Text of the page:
Why Not Call Things What They Are?
R. J. Findley
Nomenclature can sometimes be a pestiferous thing, particularly when we deal with the denominational world. The language we use must not be the language of Ashdod; it .must not be in enticing words of man's wisdom but it must be characterized by great plainness of speech (2 Cor. 3:12). It must always be with grace (Col. 4:6) and such as cannot be condemned (Titus 2:8). The Campbells had this in mind when they advocated speaking where the Bible speaks, which most certainly means how it speaks.
The denominational world, it seems, has us running scared by the terms they use, so scared that we feel we cannot accept many of them regardless of whether right or wrong.
For example, they speak of joining the church. Of course they err in applying this word in the sense of uniting with and becoming a member. One is born again by becoming obedient to God's plan. But we find a case where a child of God did assay to join a group (Acts 9:26). When we go to a new congregation to cast our lot with them, are we not in a sense, joining that group?
We deride the actions of many churches when it is said they voted on their members or other activities of their church. But in any business meeting where saints come together to discuss matters that come before them, and each one is called upon to assent or dissent, is he not voting? Personally I couldn't think of a more appropriate word for it.
Then we refer to denominations as sects. How often in years gone by have I heard the expression, "Skinning the sects." But are they really sects? But one may ask, weren't there sects in New Testament days? Most assuredly there were. The Sadducees, the Pharisees, the Essenes, and the Herodians. But it must be remembered all these were branches of the then accepted religion. It is not so today. Since a sect is a section of the whole, it follows they were never a part of the New Testament church, and to call them such is a misnomer.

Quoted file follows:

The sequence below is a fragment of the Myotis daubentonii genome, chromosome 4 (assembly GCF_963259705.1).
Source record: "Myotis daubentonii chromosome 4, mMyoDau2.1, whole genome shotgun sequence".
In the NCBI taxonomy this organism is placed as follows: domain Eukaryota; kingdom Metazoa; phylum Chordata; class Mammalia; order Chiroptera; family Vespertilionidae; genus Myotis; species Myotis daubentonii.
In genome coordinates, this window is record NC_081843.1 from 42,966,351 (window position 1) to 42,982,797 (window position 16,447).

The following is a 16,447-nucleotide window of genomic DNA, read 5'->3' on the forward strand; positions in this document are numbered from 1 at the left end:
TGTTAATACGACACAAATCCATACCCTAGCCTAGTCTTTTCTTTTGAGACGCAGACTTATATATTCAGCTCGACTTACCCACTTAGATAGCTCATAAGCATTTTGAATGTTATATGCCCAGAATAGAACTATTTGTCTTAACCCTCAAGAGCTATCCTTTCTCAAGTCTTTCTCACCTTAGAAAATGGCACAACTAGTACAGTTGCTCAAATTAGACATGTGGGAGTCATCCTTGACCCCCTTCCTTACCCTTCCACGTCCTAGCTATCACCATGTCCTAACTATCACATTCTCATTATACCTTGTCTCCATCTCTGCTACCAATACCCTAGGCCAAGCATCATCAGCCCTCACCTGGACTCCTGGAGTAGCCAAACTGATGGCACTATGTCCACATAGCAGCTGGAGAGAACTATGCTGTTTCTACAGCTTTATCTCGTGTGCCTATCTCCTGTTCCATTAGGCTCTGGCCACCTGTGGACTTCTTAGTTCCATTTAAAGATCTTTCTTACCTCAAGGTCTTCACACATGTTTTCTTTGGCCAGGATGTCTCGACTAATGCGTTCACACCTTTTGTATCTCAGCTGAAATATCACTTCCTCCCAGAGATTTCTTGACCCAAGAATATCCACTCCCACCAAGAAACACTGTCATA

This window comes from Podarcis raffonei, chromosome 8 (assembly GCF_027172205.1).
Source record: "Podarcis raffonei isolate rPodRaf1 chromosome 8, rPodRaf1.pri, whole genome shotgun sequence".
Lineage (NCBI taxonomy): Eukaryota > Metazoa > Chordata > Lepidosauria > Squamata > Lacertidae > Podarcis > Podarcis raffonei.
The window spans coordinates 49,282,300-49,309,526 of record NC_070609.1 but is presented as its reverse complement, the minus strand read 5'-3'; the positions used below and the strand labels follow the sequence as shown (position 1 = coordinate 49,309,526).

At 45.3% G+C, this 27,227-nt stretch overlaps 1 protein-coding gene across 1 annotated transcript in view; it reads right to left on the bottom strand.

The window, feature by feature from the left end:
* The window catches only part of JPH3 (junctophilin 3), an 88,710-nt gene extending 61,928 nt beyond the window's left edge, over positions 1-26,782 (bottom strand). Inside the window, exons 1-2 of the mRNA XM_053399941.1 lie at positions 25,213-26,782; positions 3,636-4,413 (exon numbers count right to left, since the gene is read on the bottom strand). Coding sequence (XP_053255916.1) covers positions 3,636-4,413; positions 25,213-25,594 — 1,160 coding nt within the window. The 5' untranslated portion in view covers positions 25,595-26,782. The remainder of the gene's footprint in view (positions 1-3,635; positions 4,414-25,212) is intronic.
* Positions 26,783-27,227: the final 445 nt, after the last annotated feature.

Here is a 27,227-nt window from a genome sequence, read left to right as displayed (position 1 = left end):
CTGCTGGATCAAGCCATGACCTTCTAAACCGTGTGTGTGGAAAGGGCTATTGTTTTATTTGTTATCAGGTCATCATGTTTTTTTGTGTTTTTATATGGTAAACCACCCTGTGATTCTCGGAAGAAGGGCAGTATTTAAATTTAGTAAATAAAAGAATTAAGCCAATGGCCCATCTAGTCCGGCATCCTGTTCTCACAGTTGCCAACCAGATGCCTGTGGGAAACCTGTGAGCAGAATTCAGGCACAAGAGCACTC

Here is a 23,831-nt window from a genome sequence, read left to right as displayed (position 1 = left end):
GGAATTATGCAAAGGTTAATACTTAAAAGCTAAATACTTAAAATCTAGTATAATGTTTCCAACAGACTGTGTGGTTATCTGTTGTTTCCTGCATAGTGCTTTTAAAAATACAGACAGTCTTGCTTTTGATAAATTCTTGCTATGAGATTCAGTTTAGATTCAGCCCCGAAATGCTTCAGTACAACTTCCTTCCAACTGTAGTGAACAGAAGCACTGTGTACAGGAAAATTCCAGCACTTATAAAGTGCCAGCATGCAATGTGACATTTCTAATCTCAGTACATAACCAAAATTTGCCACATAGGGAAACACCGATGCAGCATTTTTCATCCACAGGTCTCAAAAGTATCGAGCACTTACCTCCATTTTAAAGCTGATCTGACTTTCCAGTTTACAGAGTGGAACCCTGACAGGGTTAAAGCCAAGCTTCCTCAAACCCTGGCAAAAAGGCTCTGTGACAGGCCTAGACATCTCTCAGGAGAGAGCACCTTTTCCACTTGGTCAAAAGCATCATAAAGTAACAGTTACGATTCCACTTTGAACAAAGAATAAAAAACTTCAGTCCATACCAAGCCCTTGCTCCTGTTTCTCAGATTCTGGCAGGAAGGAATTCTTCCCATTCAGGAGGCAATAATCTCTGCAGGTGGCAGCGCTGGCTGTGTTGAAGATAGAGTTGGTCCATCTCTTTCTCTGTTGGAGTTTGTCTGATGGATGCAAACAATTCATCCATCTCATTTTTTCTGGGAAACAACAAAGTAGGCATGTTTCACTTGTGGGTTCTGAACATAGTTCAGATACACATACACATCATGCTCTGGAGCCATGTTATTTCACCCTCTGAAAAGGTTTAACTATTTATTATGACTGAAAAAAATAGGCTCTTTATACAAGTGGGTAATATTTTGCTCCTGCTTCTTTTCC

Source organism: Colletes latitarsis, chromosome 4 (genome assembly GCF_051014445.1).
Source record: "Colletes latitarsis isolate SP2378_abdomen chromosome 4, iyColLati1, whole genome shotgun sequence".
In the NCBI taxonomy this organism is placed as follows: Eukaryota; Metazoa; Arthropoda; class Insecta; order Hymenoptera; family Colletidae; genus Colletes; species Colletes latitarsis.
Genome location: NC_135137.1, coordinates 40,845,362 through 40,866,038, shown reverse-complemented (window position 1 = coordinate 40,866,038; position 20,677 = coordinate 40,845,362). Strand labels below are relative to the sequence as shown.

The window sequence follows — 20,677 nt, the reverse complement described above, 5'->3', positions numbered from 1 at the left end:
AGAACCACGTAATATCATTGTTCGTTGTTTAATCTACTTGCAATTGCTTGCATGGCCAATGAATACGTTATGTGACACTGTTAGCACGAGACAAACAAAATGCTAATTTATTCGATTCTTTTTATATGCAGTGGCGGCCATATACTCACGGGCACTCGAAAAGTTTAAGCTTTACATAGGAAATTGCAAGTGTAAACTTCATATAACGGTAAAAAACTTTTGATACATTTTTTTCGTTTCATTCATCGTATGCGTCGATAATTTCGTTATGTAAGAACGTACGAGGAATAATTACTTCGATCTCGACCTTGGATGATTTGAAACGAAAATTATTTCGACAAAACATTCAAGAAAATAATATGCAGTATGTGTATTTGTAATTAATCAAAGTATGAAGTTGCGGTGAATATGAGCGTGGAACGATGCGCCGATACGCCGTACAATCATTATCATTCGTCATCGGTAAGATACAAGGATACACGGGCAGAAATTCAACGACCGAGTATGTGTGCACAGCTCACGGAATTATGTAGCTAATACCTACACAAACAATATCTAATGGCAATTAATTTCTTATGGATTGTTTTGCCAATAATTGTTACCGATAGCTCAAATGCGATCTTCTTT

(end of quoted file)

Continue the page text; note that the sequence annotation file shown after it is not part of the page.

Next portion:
Brethren on both sides of the questions plaguing the church are saying the term liberal should not be applied. To many of us, the course they are pursuing has generated strife by departing from the old paths. Paul issued positive instructions as to our regard for God's word: "We will present ourselves holy and unblameable in his sight, and be not moved away from the hope of the gospel." To do this we must continue in the faith. Then those who have and are moving away, should be identified. Again I say, why not call them what they are?
Truth Magazine, XVIII:19, p. 7